The misadventures of a first time father

Tag Archives: living debt-free

Paying BillsWhat a feeling.

If you’re just tuning in, some months ago I decided to apply what’s known as The Snowball Method of what remains of my large debts. It’s all steps toward as much of a debt-free life as I can muster, and to show my son that no, debt is not just ‘something you’ll always have,’ as so many of us, myself included for many years, were led to believe.

Some years ago, I decided enough was enough and started taking control by paying off roughly $13,000+ in credit card debt. But I was still saddled with four student loans from four different banks, and a car payment. For the purpose of this, I am referring only to debt accumulated through borrowing (including a car, but excluding out home), not monthly bills for services.

With that said and the credit cards paid off a few years back, I had taken aim at my four student loans. One student loan (Keybank) was paid off earlier this year. I then used the Snowball Method and applied everything that was being paid on that first student loan toward my second student loan, on top of my regular monthly payments.

To recap, this is where I was in May:

National Education – $1,500

Car Payment – $6,800

Sallie Mae – $12,200

Discover/Citibank Student Loan – $23,000

Well, last month I’m very glad to say that the National Education is now paid off too. This was accomplished by taking the roughly $300 ($150 each paycheck) and applying it on top of my monthly payment of $75 to National Education.

Four months later, my debt now looks like this:

Car Payment – $4,833

Sallie Mae – $11,878

Discover/CitiBank Student Loan – $21,379

Now, all that money (the $300 originally from Keybank then to National Ed, on top of the $75 from National Ed normally) will get applied on top of my usual monthly car payment of $325. That’s $700 a month, roughly toward my car payment. By my estimation, I should have my car paid off by late winter/early Spring, leaving me only with two student loans to worry about each month.

It may no look like a lot on paper (or screen, as it were), but the feeling to know there is one less in that stack every month is invigorating. Knowing that within a few months that can be down to two is rejuvenating.

Even if I get down to the two and only continue my regularly monthly payments, that frees up at least $700 a month for our family. Money that can be put aside and saved, or even put toward a new home someday as our family grows (not growing yet, just for the record. But we hope to someday).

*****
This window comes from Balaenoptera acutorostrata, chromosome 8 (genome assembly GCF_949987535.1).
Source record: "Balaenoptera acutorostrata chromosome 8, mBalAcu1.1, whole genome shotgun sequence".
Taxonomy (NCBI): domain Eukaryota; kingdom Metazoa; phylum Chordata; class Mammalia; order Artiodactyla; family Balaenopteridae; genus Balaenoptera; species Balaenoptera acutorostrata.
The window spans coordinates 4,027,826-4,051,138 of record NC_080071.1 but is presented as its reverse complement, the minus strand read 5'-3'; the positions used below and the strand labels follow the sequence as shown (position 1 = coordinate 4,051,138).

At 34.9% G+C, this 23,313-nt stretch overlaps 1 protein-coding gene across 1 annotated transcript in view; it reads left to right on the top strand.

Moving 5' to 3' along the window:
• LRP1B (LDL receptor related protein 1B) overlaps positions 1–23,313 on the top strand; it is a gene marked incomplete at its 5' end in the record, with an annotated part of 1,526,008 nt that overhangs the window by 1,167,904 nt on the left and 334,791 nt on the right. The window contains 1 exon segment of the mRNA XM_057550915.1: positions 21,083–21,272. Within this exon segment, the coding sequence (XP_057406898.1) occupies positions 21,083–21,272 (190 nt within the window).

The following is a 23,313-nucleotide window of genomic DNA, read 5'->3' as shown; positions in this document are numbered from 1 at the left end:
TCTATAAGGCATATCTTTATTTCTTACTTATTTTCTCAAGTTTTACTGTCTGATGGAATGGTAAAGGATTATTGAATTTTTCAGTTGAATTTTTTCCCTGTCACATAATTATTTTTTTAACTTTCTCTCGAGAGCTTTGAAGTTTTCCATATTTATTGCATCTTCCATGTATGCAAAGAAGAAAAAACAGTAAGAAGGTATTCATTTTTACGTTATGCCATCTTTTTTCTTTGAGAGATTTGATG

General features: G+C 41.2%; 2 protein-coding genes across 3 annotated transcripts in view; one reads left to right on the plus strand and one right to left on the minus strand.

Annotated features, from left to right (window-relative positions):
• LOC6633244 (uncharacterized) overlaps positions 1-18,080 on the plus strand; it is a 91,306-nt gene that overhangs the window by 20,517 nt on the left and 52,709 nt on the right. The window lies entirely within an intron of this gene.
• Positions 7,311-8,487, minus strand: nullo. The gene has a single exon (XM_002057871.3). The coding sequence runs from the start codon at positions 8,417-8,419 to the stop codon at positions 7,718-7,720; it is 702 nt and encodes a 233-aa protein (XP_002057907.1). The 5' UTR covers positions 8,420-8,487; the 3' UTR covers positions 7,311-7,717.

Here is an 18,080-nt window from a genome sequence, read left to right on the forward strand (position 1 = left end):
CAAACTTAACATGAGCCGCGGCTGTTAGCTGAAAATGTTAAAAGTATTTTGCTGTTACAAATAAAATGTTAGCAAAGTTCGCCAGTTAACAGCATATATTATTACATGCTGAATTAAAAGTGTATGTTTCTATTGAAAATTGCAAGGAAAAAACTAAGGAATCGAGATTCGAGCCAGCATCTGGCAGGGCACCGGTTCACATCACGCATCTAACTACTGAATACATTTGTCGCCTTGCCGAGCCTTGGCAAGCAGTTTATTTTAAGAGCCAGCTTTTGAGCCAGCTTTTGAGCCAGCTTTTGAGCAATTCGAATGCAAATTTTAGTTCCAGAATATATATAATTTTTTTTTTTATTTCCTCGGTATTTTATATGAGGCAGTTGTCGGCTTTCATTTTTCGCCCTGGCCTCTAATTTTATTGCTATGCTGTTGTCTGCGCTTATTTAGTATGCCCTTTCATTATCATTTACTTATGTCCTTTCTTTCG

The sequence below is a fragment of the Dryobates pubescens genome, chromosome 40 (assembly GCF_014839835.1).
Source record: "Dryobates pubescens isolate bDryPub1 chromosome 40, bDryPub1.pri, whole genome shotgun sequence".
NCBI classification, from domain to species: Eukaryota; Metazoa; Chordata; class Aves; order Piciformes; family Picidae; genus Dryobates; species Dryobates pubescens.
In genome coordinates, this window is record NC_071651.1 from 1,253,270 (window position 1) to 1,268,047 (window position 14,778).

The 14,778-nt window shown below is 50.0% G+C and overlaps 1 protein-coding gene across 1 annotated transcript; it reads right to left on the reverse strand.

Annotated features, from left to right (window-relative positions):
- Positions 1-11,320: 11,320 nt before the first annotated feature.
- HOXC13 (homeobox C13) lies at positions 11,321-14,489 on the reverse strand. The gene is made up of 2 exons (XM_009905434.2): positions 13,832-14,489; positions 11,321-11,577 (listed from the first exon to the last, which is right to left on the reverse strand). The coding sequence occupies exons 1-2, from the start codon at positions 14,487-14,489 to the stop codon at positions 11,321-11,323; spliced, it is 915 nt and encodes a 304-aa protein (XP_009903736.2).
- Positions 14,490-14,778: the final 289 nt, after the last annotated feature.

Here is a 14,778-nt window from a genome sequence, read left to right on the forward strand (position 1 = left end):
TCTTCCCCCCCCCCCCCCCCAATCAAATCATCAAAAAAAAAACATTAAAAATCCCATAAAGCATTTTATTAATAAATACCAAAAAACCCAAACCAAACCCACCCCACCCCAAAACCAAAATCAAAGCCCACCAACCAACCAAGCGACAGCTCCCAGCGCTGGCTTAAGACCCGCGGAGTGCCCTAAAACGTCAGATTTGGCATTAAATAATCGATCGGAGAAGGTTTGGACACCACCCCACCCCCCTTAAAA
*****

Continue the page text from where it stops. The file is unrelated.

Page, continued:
And I’ll be very happy and proud to know that through saving, determination and hard work, I was able to earn it for us and to teach my son and any other children we may have that it IS possible to live within one’s means. That you can get by without credit cards, without a big television, or the latest technology, and still live full, enjoyable lives.  We can still be one big, happy family and we can also be debt-free (or close to it) at the same time.


Bill Kenwright production ofSCROOGEwith Tommy Steeledirected by Bob ThomsonWhether it’s writing a check for your car payment or clicking ‘pay online’ for that student loan installment, carrying around debt can often times feel like you’re dragging along the undead chains of Jacob Marley.

That’s why I’ve already started the ball rolling in the past few months on what I want to take full-strength into the end of this year and the start of the next – paying it off. It’s possible to have a debt-free life. Oh, I know there will be bills to contend with, but debt is not the necessity that so many of us have been fooled into believing is necessary.

That whole idea that you need to spend some credit to get credit?

Nah-uh. I no longer buy into it. Why create more debt for yourself so that you can add to that debt or create new debt later?

I’m not preaching from on high on this. I’ve been saddled with debt for a very long time. I transferred around colleges a lot, including two years at a private school before going back to a state school. During that time, I frequently would get those student loan notices in the mail that would offer me the chance to make a payment then, but would read “$0.00 due.”